Child Sexual Abuse in Europe
Sexual abuse of a child comprises range of behaviours that engage a child in sexual activities, such as: physical contact (sexual penetration, touch), sexual exposure (exhibitionism, presenting pornography), sexual commercial exploitation (child prostitution and child pornography). Sexual abuse of children takes place mainly within families, institutions, among peers and on the Internet.
Obtaining reliable data on the scale of child sexual abuse is very hard. Reasons for that include children not being able to disclose abuse due to young age or disabilities, and children not disclosing abuse because of fear, the need to protect the offender or active defensive mechanisms. Abuse can also be concealed, especially if it occurs within family. In relatively low number of cases, child’s disclosure of abuse goes unreported.
As data kept by the police and courts do not reflect the scale of the problem, retrospective research in which respondents are asked about their childhood is a valuable source of information. Data gathered through such research points to much bigger scale of the child sexual abuse. However, it is likely to be an underestimate too. Comparing data collected through separate studies is also problematic, as such studies vary in definitions, methodology and sample of population (mainly in age).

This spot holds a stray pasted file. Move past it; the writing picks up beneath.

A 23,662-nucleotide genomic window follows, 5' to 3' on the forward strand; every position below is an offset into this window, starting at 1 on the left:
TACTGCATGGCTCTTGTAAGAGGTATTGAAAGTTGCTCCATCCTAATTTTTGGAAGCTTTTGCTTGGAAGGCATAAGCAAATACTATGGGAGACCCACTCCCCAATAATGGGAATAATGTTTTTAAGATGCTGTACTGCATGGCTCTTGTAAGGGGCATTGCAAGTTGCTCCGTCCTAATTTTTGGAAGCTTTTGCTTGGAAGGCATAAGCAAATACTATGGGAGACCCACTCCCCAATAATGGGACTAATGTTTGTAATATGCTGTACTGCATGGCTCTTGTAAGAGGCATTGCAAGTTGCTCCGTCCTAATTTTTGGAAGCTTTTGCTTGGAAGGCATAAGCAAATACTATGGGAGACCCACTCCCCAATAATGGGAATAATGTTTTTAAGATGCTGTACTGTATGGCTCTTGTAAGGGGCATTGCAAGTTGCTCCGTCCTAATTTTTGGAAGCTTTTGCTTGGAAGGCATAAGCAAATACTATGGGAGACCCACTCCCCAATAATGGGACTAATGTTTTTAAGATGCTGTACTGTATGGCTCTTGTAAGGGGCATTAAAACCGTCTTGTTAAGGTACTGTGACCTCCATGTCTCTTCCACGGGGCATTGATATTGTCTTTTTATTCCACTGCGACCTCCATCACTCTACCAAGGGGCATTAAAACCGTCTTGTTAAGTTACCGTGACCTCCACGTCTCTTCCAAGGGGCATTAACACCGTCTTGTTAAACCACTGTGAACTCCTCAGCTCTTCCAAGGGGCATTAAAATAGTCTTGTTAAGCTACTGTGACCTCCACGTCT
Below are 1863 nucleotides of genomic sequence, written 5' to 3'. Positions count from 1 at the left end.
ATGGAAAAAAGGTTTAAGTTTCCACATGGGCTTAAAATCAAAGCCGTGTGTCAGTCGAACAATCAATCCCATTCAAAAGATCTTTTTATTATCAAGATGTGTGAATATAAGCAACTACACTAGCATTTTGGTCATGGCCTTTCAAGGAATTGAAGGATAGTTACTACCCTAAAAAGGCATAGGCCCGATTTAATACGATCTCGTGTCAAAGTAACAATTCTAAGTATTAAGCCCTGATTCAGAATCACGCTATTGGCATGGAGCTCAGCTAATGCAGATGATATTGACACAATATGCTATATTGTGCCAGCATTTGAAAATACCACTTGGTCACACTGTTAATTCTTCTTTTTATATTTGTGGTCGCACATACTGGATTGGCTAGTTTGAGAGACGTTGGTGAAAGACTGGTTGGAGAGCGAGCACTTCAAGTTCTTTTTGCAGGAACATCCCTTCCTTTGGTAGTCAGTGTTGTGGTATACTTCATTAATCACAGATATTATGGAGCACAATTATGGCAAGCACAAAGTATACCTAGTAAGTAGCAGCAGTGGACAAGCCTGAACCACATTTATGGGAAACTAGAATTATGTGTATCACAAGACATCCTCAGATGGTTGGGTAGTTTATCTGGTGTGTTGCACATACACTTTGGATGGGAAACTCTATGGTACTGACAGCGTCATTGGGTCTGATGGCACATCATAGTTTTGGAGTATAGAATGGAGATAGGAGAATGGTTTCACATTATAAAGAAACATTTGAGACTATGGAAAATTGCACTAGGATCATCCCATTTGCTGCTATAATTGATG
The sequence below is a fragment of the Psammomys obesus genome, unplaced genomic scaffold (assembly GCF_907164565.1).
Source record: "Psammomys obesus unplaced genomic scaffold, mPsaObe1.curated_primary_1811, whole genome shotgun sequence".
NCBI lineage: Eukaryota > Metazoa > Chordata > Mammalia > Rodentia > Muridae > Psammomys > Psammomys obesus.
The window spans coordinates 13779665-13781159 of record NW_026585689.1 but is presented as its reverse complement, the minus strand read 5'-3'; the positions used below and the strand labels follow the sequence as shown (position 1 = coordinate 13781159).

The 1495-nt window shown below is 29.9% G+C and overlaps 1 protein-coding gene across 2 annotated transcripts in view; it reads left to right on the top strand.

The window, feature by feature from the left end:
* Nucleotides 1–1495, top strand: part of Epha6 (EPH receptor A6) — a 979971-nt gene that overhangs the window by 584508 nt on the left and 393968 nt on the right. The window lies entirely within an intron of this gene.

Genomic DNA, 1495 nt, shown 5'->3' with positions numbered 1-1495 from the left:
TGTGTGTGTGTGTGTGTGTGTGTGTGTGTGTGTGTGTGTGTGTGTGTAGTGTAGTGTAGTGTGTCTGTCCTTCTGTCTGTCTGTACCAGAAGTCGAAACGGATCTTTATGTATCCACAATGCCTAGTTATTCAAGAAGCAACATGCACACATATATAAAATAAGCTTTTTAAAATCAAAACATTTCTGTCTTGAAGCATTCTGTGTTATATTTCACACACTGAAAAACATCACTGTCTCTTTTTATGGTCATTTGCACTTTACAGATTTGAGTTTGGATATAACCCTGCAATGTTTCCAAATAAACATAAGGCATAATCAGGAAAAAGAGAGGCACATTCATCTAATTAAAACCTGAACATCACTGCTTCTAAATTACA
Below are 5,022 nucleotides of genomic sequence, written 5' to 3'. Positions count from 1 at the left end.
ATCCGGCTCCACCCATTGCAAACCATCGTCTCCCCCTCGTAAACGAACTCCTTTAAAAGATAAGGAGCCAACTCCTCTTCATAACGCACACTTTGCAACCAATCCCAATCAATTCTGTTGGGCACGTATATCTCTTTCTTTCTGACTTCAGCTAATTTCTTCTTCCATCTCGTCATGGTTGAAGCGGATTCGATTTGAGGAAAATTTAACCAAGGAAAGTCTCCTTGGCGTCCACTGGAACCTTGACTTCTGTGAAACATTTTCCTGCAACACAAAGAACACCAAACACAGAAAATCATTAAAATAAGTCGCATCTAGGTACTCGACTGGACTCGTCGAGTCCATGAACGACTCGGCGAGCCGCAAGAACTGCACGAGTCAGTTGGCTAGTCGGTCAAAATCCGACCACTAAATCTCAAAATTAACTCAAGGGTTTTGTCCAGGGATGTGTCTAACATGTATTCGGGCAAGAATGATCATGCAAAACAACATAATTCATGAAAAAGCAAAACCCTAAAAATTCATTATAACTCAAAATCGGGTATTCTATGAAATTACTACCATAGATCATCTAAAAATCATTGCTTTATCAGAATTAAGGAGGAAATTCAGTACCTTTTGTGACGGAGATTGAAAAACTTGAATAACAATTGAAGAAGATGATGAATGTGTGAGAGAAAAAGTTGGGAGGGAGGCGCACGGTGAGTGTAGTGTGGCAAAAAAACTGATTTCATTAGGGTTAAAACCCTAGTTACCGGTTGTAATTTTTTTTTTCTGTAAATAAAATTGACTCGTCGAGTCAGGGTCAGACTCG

Meta-analysis of research on the scale of sexual abuse conducted in European countries show that one in five children in Europe falls victim to sexual abuse. According to the analysis of retrospective research conducted in 24 European countries, around 6-36% of women and 1% -15% of men stated that they were abused before reaching age of 16 (Lampe 2002). Other meta-analysis points to similar figures (May-Chahal, Herczog 2003; Lalor, McElvaney 2012).
Research conducted on the representative sample of Polish people over 15 show that 11%-16% of women and 6%-18% of men were sexually abused by adults before reaching age of 15 (Lew-Starowicz 2002, Sajkowska 2001, 2009, 2010).
The nationwide diagnosis of violence against children carried out by the Nobody’s Children Foundation showed that 12% of teenagers in the 11-17 age group fall victim to at least one form of sexual abuse. Girls (19%) become victims more often than boys (9%).
It is estimated that in 80% of cases the child knows the abuser.
Submitted by admin on Wed, 2015-07-22 12:31.